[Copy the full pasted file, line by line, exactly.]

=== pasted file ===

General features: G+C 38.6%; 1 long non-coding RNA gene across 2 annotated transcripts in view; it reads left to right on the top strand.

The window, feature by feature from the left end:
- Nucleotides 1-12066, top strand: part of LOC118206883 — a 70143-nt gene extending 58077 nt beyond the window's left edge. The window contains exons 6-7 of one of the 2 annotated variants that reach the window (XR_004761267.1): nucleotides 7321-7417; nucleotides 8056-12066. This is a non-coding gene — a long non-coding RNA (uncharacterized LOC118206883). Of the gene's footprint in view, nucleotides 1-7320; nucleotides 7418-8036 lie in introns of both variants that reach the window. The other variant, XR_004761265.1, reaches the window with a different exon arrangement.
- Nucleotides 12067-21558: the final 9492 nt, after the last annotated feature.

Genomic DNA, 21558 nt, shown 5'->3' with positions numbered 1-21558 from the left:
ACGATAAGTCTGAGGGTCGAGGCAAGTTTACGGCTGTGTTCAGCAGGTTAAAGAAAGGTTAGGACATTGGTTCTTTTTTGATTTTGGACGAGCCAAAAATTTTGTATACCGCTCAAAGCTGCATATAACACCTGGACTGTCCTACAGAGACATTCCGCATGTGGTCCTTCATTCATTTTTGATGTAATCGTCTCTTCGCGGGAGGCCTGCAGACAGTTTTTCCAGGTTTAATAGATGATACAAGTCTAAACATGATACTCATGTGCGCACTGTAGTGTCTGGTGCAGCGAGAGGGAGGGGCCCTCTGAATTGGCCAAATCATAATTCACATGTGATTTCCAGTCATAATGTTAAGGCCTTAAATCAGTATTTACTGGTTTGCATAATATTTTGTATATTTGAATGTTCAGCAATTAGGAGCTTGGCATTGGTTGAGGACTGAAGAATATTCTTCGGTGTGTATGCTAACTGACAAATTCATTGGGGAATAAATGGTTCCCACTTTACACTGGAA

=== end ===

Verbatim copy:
General features: G+C 38.6%; 1 long non-coding RNA gene across 2 annotated transcripts in view; it reads left to right on the top strand.

The window, feature by feature from the left end:
- Nucleotides 1-12066, top strand: part of LOC118206883 — a 70143-nt gene extending 58077 nt beyond the window's left edge. The window contains exons 6-7 of one of the 2 annotated variants that reach the window (XR_004761267.1): nucleotides 7321-7417; nucleotides 8056-12066. This is a non-coding gene — a long non-coding RNA (uncharacterized LOC118206883). Of the gene's footprint in view, nucleotides 1-7320; nucleotides 7418-8036 lie in introns of both variants that reach the window. The other variant, XR_004761265.1, reaches the window with a different exon arrangement.
- Nucleotides 12067-21558: the final 9492 nt, after the last annotated feature.

Genomic DNA, 21558 nt, shown 5'->3' with positions numbered 1-21558 from the left:
ACGATAAGTCTGAGGGTCGAGGCAAGTTTACGGCTGTGTTCAGCAGGTTAAAGAAAGGTTAGGACATTGGTTCTTTTTTGATTTTGGACGAGCCAAAAATTTTGTATACCGCTCAAAGCTGCATATAACACCTGGACTGTCCTACAGAGACATTCCGCATGTGGTCCTTCATTCATTTTTGATGTAATCGTCTCTTCGCGGGAGGCCTGCAGACAGTTTTTCCAGGTTTAATAGATGATACAAGTCTAAACATGATACTCATGTGCGCACTGTAGTGTCTGGTGCAGCGAGAGGGAGGGGCCCTCTGAATTGGCCAAATCATAATTCACATGTGATTTCCAGTCATAATGTTAAGGCCTTAAATCAGTATTTACTGGTTTGCATAATATTTTGTATATTTGAATGTTCAGCAATTAGGAGCTTGGCATTGGTTGAGGACTGAAGAATATTCTTCGGTGTGTATGCTAACTGACAAATTCATTGGGGAATAAATGGTTCCCACTTTACACTGGAA